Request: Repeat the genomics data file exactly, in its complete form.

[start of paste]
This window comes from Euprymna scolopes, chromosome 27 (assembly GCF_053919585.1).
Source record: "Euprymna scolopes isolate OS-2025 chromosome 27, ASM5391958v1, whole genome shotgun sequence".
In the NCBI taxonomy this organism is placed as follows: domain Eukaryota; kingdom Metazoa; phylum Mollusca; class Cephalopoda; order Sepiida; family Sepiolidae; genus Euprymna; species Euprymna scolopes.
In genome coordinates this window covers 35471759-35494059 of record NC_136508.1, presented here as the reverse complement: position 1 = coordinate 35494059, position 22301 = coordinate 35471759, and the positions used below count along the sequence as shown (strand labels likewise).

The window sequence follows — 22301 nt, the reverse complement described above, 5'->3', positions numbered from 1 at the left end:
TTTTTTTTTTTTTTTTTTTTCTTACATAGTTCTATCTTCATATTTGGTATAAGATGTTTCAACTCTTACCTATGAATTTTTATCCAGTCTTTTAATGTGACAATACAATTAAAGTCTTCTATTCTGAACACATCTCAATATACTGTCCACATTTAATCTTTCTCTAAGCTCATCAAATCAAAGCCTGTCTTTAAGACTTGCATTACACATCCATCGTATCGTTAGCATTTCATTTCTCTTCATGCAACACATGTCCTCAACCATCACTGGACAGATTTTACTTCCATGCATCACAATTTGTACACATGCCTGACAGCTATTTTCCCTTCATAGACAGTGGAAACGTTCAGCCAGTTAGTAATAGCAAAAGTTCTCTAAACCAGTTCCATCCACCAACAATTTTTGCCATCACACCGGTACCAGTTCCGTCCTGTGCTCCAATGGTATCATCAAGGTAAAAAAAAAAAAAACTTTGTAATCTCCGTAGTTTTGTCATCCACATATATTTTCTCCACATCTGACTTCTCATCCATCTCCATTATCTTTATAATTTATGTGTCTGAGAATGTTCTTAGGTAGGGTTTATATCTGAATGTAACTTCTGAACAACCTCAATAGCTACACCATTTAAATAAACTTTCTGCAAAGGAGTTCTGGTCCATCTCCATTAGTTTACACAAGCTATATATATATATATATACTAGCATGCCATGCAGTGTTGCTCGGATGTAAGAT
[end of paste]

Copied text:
This window comes from Euprymna scolopes, chromosome 27 (assembly GCF_053919585.1).
Source record: "Euprymna scolopes isolate OS-2025 chromosome 27, ASM5391958v1, whole genome shotgun sequence".
In the NCBI taxonomy this organism is placed as follows: domain Eukaryota; kingdom Metazoa; phylum Mollusca; class Cephalopoda; order Sepiida; family Sepiolidae; genus Euprymna; species Euprymna scolopes.
In genome coordinates this window covers 35471759-35494059 of record NC_136508.1, presented here as the reverse complement: position 1 = coordinate 35494059, position 22301 = coordinate 35471759, and the positions used below count along the sequence as shown (strand labels likewise).

The window sequence follows — 22301 nt, the reverse complement described above, 5'->3', positions numbered from 1 at the left end:
TTTTTTTTTTTTTTTTTTTTCTTACATAGTTCTATCTTCATATTTGGTATAAGATGTTTCAACTCTTACCTATGAATTTTTATCCAGTCTTTTAATGTGACAATACAATTAAAGTCTTCTATTCTGAACACATCTCAATATACTGTCCACATTTAATCTTTCTCTAAGCTCATCAAATCAAAGCCTGTCTTTAAGACTTGCATTACACATCCATCGTATCGTTAGCATTTCATTTCTCTTCATGCAACACATGTCCTCAACCATCACTGGACAGATTTTACTTCCATGCATCACAATTTGTACACATGCCTGACAGCTATTTTCCCTTCATAGACAGTGGAAACGTTCAGCCAGTTAGTAATAGCAAAAGTTCTCTAAACCAGTTCCATCCACCAACAATTTTTGCCATCACACCGGTACCAGTTCCGTCCTGTGCTCCAATGGTATCATCAAGGTAAAAAAAAAAAAAACTTTGTAATCTCCGTAGTTTTGTCATCCACATATATTTTCTCCACATCTGACTTCTCATCCATCTCCATTATCTTTATAATTTATGTGTCTGAGAATGTTCTTAGGTAGGGTTTATATCTGAATGTAACTTCTGAACAACCTCAATAGCTACACCATTTAAATAAACTTTCTGCAAAGGAGTTCTGGTCCATCTCCATTAGTTTACACAAGCTATATATATATATATATACTAGCATGCCATGCAGTGTTGCTCGGATGTAAGAT